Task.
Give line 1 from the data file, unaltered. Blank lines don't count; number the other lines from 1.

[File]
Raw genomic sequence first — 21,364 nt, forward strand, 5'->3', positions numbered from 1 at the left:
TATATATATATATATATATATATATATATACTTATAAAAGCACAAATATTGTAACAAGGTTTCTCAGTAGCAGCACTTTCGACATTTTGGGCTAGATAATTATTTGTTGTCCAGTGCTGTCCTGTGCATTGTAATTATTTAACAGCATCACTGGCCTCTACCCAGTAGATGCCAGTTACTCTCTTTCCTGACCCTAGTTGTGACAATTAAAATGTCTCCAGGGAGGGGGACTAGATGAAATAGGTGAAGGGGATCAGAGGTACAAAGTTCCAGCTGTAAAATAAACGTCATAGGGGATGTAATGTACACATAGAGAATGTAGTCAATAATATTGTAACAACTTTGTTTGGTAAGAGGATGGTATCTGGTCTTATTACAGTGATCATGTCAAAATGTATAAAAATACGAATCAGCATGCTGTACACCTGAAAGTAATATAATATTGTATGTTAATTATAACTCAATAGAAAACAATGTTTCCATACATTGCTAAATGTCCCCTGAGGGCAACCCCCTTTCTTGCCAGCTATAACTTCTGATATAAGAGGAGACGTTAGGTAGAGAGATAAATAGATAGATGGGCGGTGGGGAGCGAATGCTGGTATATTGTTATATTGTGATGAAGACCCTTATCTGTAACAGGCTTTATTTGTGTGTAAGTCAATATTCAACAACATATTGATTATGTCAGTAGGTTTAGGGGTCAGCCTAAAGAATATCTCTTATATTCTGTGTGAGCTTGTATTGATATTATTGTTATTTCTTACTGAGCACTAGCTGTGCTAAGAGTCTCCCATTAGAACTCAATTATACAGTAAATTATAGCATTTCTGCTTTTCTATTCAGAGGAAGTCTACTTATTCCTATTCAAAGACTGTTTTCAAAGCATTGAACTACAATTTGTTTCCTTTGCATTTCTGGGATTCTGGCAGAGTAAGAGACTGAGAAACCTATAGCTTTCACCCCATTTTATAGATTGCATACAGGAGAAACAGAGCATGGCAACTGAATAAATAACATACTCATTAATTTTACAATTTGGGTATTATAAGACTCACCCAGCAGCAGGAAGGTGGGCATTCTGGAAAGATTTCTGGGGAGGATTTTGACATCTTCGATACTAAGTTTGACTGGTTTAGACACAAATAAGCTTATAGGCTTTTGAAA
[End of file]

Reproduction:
Raw genomic sequence first — 21,364 nt, forward strand, 5'->3', positions numbered from 1 at the left: